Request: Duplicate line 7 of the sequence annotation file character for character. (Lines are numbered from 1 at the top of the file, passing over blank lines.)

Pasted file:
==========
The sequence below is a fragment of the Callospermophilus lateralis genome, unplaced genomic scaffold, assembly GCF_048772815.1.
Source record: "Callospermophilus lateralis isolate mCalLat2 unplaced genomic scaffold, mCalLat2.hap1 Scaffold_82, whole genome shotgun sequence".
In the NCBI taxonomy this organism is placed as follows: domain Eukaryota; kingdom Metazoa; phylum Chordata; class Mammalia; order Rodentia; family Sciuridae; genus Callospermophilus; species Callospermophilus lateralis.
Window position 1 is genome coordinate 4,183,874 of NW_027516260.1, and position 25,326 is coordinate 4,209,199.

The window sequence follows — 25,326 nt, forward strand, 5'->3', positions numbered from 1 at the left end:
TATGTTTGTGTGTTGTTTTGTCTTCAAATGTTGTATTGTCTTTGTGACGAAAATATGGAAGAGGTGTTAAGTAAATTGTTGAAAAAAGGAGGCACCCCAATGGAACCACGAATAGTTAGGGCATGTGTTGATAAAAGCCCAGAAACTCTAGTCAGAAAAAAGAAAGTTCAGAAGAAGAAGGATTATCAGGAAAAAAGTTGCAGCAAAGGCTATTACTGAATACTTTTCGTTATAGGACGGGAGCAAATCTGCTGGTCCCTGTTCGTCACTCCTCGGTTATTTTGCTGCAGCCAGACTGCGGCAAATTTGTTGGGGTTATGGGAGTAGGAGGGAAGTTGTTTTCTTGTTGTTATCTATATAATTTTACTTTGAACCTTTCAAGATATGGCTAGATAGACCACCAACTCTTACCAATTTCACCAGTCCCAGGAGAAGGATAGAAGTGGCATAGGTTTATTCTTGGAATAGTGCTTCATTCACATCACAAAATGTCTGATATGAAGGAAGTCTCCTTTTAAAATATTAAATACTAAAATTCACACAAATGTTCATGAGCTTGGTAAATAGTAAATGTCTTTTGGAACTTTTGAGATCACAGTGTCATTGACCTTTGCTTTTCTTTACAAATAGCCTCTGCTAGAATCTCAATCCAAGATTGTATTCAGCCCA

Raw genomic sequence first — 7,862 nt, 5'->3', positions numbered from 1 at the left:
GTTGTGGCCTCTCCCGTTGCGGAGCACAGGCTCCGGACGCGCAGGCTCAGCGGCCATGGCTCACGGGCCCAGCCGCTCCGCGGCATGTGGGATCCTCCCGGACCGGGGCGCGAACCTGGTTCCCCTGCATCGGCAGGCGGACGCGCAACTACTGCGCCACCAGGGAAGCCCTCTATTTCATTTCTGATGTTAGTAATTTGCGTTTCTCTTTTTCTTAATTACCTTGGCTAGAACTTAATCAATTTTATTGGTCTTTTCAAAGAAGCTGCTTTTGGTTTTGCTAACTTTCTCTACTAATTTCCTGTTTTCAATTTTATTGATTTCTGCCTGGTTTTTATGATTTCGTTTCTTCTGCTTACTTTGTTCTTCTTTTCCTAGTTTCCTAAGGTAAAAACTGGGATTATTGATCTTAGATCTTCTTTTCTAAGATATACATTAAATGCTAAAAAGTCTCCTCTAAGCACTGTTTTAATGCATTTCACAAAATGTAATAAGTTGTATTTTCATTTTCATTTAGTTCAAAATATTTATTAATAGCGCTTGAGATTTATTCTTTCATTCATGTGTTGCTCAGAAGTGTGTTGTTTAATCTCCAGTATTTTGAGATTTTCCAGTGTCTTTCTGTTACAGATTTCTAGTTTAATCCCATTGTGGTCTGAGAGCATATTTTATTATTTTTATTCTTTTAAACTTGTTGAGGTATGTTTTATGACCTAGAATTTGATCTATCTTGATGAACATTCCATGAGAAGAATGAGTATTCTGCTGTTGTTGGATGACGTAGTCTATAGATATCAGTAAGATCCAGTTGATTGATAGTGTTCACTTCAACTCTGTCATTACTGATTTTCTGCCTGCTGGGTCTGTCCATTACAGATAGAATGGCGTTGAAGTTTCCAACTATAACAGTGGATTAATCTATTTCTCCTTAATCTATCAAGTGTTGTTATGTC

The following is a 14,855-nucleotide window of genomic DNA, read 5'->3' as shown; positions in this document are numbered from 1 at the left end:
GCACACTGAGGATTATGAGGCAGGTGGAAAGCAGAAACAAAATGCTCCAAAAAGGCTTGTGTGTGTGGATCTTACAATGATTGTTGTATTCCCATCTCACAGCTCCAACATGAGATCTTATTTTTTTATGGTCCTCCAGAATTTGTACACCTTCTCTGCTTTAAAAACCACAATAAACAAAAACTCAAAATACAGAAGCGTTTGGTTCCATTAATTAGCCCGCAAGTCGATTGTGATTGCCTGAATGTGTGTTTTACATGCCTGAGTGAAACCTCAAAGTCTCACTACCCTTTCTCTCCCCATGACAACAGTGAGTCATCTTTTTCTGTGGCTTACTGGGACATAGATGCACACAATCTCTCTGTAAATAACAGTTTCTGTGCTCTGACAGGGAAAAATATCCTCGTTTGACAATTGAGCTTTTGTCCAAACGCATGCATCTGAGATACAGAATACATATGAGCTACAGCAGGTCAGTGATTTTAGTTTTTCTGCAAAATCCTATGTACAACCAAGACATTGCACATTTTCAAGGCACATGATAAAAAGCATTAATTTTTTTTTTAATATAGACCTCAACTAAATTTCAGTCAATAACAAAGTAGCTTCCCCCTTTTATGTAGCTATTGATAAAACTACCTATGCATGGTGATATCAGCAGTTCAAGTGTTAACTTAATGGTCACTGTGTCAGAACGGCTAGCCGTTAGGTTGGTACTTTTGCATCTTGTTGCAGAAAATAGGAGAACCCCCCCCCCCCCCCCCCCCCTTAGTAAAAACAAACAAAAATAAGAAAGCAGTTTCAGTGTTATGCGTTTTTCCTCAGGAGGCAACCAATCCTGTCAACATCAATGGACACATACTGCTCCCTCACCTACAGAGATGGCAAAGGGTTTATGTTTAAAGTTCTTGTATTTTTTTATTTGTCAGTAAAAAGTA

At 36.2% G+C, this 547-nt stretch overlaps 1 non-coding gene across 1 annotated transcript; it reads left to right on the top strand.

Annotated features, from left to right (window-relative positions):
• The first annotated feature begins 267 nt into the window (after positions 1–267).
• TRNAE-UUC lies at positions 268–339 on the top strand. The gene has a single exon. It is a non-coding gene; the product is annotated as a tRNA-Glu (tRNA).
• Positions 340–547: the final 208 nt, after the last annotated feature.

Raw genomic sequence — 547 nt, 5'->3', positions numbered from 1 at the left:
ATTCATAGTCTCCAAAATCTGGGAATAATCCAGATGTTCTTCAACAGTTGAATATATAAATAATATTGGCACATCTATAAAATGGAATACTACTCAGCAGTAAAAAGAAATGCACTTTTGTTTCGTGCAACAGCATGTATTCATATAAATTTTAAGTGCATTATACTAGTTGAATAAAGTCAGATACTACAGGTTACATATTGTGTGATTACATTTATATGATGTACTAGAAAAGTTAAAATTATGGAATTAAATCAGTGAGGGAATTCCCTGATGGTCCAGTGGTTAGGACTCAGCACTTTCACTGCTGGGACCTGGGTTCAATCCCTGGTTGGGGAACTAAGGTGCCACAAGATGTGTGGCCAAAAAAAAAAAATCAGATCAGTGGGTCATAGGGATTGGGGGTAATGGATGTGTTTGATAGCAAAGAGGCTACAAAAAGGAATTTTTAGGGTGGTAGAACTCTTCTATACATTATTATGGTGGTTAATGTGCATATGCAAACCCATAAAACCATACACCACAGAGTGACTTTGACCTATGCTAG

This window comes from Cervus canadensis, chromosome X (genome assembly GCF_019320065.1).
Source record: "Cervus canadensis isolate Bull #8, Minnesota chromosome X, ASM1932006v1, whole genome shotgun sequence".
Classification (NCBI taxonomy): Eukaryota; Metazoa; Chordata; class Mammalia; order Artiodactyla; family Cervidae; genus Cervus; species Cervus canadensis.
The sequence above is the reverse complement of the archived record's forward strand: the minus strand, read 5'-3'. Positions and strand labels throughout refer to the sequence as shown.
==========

Raw genomic sequence first — 7,862 nt, 5'->3', positions numbered from 1 at the left: